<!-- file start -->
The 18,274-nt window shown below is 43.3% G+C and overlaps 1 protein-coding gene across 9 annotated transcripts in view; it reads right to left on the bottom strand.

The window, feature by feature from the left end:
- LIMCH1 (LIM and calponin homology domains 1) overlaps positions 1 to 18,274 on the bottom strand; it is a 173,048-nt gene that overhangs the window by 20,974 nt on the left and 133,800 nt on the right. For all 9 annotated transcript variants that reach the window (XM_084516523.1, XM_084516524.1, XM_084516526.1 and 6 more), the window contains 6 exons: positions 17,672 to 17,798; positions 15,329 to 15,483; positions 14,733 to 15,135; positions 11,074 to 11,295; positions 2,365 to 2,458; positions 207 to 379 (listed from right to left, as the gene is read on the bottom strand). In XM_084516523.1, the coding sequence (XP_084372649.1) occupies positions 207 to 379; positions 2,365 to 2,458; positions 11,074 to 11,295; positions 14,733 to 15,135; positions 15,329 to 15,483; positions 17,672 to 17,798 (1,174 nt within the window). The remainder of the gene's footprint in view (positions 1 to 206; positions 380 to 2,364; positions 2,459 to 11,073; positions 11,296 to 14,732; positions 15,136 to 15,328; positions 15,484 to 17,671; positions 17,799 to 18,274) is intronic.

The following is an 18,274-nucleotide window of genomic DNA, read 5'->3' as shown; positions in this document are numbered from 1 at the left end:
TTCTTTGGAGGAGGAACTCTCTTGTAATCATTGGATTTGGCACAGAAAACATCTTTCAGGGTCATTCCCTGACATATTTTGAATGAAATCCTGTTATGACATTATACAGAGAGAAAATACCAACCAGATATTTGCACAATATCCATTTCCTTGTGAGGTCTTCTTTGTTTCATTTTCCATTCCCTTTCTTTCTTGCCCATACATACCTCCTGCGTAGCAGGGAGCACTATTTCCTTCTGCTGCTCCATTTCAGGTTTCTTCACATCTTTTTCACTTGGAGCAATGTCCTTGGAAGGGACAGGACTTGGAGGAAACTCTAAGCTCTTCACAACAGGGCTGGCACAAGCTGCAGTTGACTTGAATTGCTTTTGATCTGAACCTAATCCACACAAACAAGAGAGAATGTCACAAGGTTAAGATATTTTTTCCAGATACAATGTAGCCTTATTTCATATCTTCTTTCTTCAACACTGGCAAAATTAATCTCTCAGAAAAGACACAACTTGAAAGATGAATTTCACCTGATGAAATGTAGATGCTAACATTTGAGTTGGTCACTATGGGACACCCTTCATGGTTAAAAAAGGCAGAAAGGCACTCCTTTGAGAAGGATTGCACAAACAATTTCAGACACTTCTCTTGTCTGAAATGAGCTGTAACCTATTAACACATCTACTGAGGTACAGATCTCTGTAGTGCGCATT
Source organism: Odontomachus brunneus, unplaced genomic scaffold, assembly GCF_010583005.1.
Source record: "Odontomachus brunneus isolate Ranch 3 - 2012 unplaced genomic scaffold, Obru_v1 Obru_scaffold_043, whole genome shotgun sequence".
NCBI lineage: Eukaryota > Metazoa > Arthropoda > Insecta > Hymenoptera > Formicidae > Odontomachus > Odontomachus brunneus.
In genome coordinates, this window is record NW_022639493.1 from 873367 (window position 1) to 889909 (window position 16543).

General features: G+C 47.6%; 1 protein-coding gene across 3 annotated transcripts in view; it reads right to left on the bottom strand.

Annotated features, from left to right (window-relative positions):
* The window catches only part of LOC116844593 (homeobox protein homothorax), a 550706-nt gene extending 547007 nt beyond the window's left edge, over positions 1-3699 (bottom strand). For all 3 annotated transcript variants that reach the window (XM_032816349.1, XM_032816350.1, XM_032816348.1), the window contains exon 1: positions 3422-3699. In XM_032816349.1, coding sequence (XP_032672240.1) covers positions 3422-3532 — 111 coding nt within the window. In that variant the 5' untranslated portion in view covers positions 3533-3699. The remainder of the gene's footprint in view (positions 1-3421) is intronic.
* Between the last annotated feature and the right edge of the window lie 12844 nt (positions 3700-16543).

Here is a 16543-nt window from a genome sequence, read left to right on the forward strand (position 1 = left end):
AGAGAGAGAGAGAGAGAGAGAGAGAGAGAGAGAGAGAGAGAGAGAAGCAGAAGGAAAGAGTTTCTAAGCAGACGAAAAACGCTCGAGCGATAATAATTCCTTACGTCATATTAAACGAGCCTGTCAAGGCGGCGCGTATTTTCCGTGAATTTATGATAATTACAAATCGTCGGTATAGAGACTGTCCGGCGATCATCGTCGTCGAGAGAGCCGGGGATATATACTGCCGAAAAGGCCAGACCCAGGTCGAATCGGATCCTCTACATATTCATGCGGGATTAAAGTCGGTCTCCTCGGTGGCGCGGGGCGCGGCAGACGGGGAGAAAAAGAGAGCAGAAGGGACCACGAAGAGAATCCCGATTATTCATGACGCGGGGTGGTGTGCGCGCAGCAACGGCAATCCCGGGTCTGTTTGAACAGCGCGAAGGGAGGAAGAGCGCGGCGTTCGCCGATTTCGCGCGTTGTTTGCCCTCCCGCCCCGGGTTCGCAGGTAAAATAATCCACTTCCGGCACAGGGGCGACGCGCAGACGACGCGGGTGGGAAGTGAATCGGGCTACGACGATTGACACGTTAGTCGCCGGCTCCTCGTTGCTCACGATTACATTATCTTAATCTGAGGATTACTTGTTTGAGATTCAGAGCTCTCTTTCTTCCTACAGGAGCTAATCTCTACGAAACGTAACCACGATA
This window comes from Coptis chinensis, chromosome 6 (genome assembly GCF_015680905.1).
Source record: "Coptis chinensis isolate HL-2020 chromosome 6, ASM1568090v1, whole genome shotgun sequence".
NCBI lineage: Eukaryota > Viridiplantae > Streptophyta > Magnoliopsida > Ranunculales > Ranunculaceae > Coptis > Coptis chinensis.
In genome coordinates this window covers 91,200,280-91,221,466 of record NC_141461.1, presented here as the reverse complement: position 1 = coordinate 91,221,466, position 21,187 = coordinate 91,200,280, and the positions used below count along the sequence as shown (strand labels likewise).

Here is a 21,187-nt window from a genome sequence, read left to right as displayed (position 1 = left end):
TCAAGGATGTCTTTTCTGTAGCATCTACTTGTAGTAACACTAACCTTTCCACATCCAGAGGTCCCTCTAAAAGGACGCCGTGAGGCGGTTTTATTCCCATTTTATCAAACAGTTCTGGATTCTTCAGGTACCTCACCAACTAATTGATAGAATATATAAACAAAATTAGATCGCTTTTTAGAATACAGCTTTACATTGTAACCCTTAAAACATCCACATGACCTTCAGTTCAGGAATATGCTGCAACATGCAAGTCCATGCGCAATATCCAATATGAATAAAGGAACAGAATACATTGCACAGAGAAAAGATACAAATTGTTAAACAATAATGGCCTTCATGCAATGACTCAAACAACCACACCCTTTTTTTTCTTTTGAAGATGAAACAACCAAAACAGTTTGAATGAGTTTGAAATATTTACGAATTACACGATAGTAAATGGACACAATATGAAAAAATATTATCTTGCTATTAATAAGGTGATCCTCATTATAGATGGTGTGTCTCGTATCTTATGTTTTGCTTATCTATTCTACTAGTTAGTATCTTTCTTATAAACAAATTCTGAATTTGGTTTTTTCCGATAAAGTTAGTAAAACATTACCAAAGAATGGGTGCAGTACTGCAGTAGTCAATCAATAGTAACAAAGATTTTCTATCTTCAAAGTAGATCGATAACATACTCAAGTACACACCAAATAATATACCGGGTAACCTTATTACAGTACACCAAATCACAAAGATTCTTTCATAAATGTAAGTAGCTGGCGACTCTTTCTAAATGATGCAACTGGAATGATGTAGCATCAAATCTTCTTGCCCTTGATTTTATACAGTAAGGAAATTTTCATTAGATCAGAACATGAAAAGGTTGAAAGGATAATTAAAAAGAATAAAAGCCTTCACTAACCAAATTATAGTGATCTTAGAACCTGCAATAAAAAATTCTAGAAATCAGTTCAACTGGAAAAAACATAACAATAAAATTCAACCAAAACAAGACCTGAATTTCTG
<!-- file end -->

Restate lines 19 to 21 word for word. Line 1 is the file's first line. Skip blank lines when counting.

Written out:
In genome coordinates this window covers 91,200,280-91,221,466 of record NC_141461.1, presented here as the reverse complement: position 1 = coordinate 91,221,466, position 21,187 = coordinate 91,200,280, and the positions used below count along the sequence as shown (strand labels likewise).

Here is a 21,187-nt window from a genome sequence, read left to right as displayed (position 1 = left end):
TCAAGGATGTCTTTTCTGTAGCATCTACTTGTAGTAACACTAACCTTTCCACATCCAGAGGTCCCTCTAAAAGGACGCCGTGAGGCGGTTTTATTCCCATTTTATCAAACAGTTCTGGATTCTTCAGGTACCTCACCAACTAATTGATAGAATATATAAACAAAATTAGATCGCTTTTTAGAATACAGCTTTACATTGTAACCCTTAAAACATCCACATGACCTTCAGTTCAGGAATATGCTGCAACATGCAAGTCCATGCGCAATATCCAATATGAATAAAGGAACAGAATACATTGCACAGAGAAAAGATACAAATTGTTAAACAATAATGGCCTTCATGCAATGACTCAAACAACCACACCCTTTTTTTTCTTTTGAAGATGAAACAACCAAAACAGTTTGAATGAGTTTGAAATATTTACGAATTACACGATAGTAAATGGACACAATATGAAAAAATATTATCTTGCTATTAATAAGGTGATCCTCATTATAGATGGTGTGTCTCGTATCTTATGTTTTGCTTATCTATTCTACTAGTTAGTATCTTTCTTATAAACAAATTCTGAATTTGGTTTTTTCCGATAAAGTTAGTAAAACATTACCAAAGAATGGGTGCAGTACTGCAGTAGTCAATCAATAGTAACAAAGATTTTCTATCTTCAAAGTAGATCGATAACATACTCAAGTACACACCAAATAATATACCGGGTAACCTTATTACAGTACACCAAATCACAAAGATTCTTTCATAAATGTAAGTAGCTGGCGACTCTTTCTAAATGATGCAACTGGAATGATGTAGCATCAAATCTTCTTGCCCTTGATTTTATACAGTAAGGAAATTTTCATTAGATCAGAACATGAAAAGGTTGAAAGGATAATTAAAAAGAATAAAAGCCTTCACTAACCAAATTATAGTGATCTTAGAACCTGCAATAAAAAATTCTAGAAATCAGTTCAACTGGAAAAAACATAACAATAAAATTCAACCAAAACAAGACCTGAATTTCTG